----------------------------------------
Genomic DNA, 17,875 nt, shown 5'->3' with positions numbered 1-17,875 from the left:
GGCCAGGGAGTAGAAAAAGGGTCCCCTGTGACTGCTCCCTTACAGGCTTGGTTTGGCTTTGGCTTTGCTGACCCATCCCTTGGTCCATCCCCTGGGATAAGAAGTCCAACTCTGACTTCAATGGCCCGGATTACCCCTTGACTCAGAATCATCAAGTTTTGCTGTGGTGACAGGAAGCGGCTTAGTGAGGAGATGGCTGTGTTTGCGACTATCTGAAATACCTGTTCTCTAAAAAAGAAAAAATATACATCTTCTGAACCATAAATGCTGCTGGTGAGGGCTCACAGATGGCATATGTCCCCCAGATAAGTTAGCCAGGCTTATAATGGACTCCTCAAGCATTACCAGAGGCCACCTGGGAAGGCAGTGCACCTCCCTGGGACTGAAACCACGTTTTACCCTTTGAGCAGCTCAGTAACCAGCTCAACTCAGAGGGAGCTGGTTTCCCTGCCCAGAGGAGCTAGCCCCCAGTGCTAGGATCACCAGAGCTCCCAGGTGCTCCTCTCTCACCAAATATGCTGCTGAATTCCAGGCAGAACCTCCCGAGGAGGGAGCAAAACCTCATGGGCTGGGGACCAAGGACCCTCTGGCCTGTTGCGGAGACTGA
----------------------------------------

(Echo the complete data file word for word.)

Genomic DNA, 17,875 nt, shown 5'->3' with positions numbered 1-17,875 from the left:
GGCCAGGGAGTAGAAAAAGGGTCCCCTGTGACTGCTCCCTTACAGGCTTGGTTTGGCTTTGGCTTTGCTGACCCATCCCTTGGTCCATCCCCTGGGATAAGAAGTCCAACTCTGACTTCAATGGCCCGGATTACCCCTTGACTCAGAATCATCAAGTTTTGCTGTGGTGACAGGAAGCGGCTTAGTGAGGAGATGGCTGTGTTTGCGACTATCTGAAATACCTGTTCTCTAAAAAAGAAAAAATATACATCTTCTGAACCATAAATGCTGCTGGTGAGGGCTCACAGATGGCATATGTCCCCCAGATAAGTTAGCCAGGCTTATAATGGACTCCTCAAGCATTACCAGAGGCCACCTGGGAAGGCAGTGCACCTCCCTGGGACTGAAACCACGTTTTACCCTTTGAGCAGCTCAGTAACCAGCTCAACTCAGAGGGAGCTGGTTTCCCTGCCCAGAGGAGCTAGCCCCCAGTGCTAGGATCACCAGAGCTCCCAGGTGCTCCTCTCTCACCAAATATGCTGCTGAATTCCAGGCAGAACCTCCCGAGGAGGGAGCAAAACCTCATGGGCTGGGGACCAAGGACCCTCTGGCCTGTTGCGGAGACTGA